Dave Matthews Band at Cynthia Woods Mitchell Pavilion, 5/16/2014
Dave Matthews Band
Photos by Jim Bricker
Cynthia Woods Mitchell Pavilion
May 16, 2014
If it's May, it must be another Dave Matthews Band show.
The venerable ensemble made its annual late spring stop at the CWMP last Friday night, enjoying unseasonably temperate weather (Dave himself commented on the refreshing lack of humidity) and mixing things up somewhat, playing one acoustic and one electric set for an arena of mostly appreciative fans.
I say "mostly" because -- this being Houston -- it's hard to understand why so many people pay $75 and up for tickets when they're only paying attention about one-third of the time. Then again, this being the DMB, you're really not hearing a lot that's new, are you?
I'll give this to the guy: he's punctual. Judging by the cluster fuck I observed at the box office, nobody really expected them to take the stage at 7 (in spite of it being stated on both his web site and info posted at the Pavilion). Maybe they just weren't familiar with a show starting while the sun was still up, but start he did, accompanied by acoustic guitar and the rest of the unplugged band.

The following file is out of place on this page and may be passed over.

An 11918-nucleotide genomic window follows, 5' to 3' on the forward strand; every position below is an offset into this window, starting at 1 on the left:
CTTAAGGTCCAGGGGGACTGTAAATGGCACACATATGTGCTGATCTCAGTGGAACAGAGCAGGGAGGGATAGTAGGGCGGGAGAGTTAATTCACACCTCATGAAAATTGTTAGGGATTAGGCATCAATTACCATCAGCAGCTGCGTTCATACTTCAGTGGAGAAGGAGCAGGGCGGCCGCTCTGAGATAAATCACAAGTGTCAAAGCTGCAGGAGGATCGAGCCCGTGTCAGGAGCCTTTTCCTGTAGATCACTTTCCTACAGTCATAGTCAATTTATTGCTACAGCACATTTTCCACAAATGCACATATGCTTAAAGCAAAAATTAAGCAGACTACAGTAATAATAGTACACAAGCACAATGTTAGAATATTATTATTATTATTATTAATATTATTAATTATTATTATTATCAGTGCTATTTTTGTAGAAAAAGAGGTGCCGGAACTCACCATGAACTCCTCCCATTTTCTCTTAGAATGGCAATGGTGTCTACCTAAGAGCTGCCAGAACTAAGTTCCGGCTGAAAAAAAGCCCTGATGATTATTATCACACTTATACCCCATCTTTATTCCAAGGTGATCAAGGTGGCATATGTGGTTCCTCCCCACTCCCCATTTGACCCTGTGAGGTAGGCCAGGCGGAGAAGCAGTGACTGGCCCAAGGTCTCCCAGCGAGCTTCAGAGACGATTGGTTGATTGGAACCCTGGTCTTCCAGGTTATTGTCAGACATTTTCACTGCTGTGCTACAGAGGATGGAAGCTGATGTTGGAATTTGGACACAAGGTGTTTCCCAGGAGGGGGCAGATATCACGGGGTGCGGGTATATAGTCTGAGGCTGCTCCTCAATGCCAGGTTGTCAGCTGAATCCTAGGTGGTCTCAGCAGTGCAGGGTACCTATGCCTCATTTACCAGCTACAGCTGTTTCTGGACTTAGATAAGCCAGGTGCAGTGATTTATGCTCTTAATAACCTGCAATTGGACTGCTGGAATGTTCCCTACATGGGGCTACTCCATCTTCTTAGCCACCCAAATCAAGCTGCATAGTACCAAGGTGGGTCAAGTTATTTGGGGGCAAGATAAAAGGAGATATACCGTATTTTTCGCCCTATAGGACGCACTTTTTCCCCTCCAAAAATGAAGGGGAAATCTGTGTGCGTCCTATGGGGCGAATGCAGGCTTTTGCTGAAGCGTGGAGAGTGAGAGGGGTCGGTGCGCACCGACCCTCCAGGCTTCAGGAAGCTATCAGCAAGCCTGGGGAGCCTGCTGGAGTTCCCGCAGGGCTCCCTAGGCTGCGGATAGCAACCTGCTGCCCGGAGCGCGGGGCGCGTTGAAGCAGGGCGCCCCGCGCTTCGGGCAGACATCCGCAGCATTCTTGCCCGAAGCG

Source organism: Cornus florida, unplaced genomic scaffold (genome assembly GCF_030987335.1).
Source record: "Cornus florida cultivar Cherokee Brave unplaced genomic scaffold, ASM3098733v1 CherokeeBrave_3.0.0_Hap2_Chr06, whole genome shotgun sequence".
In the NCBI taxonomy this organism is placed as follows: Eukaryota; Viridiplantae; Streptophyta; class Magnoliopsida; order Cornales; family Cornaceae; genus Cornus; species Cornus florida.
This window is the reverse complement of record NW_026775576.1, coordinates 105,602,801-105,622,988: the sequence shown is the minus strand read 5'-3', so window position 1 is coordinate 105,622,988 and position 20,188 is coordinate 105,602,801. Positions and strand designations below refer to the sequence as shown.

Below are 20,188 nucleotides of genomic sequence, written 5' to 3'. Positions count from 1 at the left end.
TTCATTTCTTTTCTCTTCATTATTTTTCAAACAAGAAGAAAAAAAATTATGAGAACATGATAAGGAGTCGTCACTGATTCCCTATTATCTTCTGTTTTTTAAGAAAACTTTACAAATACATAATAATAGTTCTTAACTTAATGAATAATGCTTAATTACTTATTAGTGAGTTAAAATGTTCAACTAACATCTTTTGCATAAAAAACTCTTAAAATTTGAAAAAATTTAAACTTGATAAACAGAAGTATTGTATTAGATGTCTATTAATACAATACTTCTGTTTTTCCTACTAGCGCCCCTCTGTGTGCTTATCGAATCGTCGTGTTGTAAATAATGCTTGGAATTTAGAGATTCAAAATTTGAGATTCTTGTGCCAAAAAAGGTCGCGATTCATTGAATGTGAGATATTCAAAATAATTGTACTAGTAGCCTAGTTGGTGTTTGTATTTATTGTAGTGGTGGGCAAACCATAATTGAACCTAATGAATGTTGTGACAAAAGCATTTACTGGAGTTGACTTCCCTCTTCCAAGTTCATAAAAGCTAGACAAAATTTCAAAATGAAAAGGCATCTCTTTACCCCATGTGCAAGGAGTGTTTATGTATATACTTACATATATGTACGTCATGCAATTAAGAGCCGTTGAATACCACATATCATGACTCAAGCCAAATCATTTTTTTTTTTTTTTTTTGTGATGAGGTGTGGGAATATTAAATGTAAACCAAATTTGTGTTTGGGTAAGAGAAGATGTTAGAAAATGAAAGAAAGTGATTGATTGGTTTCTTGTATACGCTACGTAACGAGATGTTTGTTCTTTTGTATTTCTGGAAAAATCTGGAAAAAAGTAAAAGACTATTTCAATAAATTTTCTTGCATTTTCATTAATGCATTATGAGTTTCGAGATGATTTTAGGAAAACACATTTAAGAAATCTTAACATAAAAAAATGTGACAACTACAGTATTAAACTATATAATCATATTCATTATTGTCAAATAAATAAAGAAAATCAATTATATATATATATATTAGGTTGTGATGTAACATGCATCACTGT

And admittedly, it was a pretty enjoyable experience. There was more banter than usual, and again, I have to credit the weather. You know what can happen when a band isn't used to Houston's humidity. Opening with "Bartenders" from Busted Stuff and including crowd favorites "Satellite" (the only offering from the band's debut album, Under the Table and Dreaming) and "Tripping Billies."
I say "crowd favorites" because these were among the only songs when it seemed like the audience stopped having conversations and listened (or at least held still long enough to record the songs with their phones). Holy shit, Houston: shut the fuck up once in a while.
A high point of the acoustic set was a cover of Sixto Rodriguez's "Sugar Man." Rodriguez, Matthews helpfully reminded some of us, is a Detroit musician who released two unheralded (in the US) albums and then faded to obscurity, except in Matthews' native South Africa, where he was arguably more popular than Elvis. If you don't know what I'm talking about, go watch the excellent 2012 doc, Searching for Sugar Man.
[Not so fun fact: SFSM director Malik Bendjelloul passed away last week at the age of 36.]
The acoustic section was the most I've enjoyed a Dave Matthews Band concert in, well, ever. So of course they had to ruin it by doing a second, electric set.
Review continues on the next page.